It’s time for choice number 3, tell us Giles which is your third choice and what memory does this bottle conjure up for you?
I do love Pinot Noir like most people in the wine business and I love Californian Pinot Noir. Traditionally it was rich, quite extracted, not necessarily made for ageing, but it can be much more elegant and complex than that. At the beginning of lockdown, I was reading a piece on the Wine Advocate about discoveries of 2020 and one of the discoveries was a winemaker who was making wine under his own label after working for some major wineries. I thought it sounded fascinating so I emailed Lisa Perrotti-Brown to try and get in touch with the winemaker to discuss the wine. I was then put in touch with this chap, Bob Cabral. We had a long chat on Zoom and he was fabulous; his level of knowledge and experience was breath taking. He was so down to earth and so interesting, he loves 1970’s rock music but also has this incredible knowledge of vine clones and winemaking. He talked about the angle of planting and density of vine rows, how you match your clones to your soil type, the types of barrels used, the list goes on. He knows all the top coopers and works with them to make his own barrels. He only makes four barrels of the wine I have chosen but he wants to match each of the vineyard plots to particular barrels.
He then sent me three vintages of his Chardonnay and three vintages of his Pinot. We had another Zoom a week or two later and it was 9:30am for him in Sonoma. The wines blew my mind. He and his wife take no salary - every penny of profit he makes he gives to Children's charities in Sonoma. So, the wine, it is: Bob Cabral Troubadour Pinot Noir 2016 and it is coming soon to Bordeaux Index and we have the exclusivity in the UK. It really is my perfect Russian River Pinot Noir from a genius bloke with a big heart.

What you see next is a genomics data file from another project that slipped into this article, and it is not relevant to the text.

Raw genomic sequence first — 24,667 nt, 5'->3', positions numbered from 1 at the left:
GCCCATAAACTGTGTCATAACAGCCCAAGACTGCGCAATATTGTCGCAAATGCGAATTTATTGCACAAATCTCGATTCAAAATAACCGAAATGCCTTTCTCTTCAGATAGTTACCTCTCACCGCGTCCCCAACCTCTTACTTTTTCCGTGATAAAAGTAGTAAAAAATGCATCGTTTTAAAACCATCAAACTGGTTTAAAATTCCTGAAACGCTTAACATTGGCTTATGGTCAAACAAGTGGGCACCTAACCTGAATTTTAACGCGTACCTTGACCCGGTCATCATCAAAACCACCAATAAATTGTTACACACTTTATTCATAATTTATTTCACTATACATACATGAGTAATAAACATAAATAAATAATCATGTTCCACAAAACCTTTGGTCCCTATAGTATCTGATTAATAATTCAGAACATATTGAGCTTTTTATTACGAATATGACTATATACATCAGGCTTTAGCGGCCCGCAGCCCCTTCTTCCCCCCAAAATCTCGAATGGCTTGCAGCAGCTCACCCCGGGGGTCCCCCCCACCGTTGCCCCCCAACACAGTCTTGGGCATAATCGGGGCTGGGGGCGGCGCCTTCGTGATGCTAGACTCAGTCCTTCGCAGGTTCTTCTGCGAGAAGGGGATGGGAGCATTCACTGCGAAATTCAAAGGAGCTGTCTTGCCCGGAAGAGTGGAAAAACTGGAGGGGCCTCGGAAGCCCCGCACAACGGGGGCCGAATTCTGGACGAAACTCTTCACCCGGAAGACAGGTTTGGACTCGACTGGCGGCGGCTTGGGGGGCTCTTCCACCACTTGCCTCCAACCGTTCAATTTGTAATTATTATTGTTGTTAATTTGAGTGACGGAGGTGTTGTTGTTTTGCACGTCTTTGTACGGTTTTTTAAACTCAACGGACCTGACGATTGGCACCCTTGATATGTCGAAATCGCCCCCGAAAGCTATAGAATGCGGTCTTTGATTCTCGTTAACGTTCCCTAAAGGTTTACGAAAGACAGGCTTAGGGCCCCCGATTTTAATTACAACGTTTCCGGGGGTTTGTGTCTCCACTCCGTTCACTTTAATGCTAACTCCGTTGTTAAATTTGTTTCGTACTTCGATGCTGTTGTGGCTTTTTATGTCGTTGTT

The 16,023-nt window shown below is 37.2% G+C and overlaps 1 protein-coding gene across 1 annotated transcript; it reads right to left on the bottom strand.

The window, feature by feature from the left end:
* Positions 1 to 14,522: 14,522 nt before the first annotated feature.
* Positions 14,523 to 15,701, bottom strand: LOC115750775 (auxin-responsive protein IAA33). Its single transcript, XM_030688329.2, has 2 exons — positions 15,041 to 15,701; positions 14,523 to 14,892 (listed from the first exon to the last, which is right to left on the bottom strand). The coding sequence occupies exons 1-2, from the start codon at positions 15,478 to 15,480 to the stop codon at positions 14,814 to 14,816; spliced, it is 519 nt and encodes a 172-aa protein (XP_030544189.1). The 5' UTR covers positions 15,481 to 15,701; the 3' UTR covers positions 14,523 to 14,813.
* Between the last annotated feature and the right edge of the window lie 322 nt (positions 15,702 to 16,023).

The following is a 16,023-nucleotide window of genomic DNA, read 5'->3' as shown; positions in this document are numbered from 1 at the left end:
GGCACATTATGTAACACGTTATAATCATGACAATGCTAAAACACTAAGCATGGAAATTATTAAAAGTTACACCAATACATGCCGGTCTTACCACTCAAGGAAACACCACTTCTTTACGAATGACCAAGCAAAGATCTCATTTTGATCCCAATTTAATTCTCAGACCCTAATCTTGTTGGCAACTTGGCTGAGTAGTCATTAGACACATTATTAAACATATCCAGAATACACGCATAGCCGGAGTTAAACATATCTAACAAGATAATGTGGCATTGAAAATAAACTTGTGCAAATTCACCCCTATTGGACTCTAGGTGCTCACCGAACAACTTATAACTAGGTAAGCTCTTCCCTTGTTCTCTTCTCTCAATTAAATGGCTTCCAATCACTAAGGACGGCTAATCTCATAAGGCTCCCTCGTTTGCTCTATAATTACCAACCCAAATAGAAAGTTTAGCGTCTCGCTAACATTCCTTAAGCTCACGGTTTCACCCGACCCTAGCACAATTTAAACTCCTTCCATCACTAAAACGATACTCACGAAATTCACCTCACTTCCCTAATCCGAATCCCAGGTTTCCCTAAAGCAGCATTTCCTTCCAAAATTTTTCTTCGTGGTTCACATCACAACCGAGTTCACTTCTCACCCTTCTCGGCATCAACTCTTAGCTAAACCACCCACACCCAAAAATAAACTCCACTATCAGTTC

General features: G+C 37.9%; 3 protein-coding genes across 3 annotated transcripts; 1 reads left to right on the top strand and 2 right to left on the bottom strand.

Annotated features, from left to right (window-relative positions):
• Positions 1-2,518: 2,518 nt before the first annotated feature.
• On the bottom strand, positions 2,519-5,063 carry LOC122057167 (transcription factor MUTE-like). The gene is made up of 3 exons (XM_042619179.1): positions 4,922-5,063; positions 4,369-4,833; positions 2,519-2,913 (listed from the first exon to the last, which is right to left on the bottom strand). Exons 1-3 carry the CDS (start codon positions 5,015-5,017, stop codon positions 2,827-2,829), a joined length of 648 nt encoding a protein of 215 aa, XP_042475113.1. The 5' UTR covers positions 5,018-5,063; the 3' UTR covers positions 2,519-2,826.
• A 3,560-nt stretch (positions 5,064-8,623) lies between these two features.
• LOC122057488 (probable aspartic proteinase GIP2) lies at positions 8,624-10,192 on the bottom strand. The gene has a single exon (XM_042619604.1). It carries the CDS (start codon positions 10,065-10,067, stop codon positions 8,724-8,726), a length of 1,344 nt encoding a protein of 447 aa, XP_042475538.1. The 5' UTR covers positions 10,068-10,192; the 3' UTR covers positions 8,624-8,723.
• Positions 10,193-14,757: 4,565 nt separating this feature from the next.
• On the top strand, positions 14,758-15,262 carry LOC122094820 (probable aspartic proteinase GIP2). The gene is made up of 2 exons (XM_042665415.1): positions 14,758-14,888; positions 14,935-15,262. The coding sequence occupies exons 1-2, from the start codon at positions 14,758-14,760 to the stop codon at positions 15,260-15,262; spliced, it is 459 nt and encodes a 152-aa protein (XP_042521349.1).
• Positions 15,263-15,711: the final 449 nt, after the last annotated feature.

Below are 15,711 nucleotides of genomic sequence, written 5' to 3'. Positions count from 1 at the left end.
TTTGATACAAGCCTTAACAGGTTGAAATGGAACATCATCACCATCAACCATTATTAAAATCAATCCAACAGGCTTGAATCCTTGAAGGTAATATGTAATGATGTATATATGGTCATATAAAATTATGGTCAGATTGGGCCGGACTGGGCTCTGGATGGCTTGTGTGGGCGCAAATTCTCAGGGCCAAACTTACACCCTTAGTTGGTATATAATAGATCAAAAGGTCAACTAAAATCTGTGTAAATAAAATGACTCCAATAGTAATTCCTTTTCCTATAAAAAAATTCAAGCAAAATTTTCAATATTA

Moving on to your penultimate drink to take on to the desert island you have been cast away on, which would be your bottle of choice?
The wine that has consistently given me the best experience has to be Latour 1982. I have been lucky enough to drink it on a few occasions. I’m pretty sure that Latour has the best terroir in the whole of Bordeaux, certainly on the Left Bank. The 1982 vintage made Parker's career: he said it was great and everyone else said it was too fruity and soft and wouldn’t last. In the csase of Latour, it is incredible to drink now and I can’t imagine the point when it won’t be. I remember once having it as a part of a pretty epic vertical tasting in the Latour Discovery room at 10 Trinity Square in the City of London. There were some extraordinary guests there, it was a privilege to be there, there were only twelve of us. 1982 Latour wasn’t the best wine of the night but it was the wine you just wanted to drink and drink. Another time Brett Graham from The Ledbury had come to cook at Bordeaux Index’s office and he cooked T-Bones of belted Galloway beef on a hay fired BBQ on the balcony. It was windy and smoke was blowing all down Hatton Garden, people probably thought the building was on fire! I was serving the wines alongside a colleague to celebrate Michael Spencer becoming chairman, a vertical lunch with Latour from 2003 back to 1961 with Frederic Engerer, the Director of the estate. There was one bottle of the 1982 which was a bit muted so we put it to one side. When we had finished serving, I remember sitting in the kitchen with my colleague and Brett and we had this bottle of 1982 Latour we had put to one side, and it’d had some time to open up and it was amazing. We sat on the kitchen counters drinking Latour 1982 picking bits of meat off the T Bone from a 2 Michelin starred chef. It was like “how is this work?”. It is a great memory and also a wine I could never get tired of.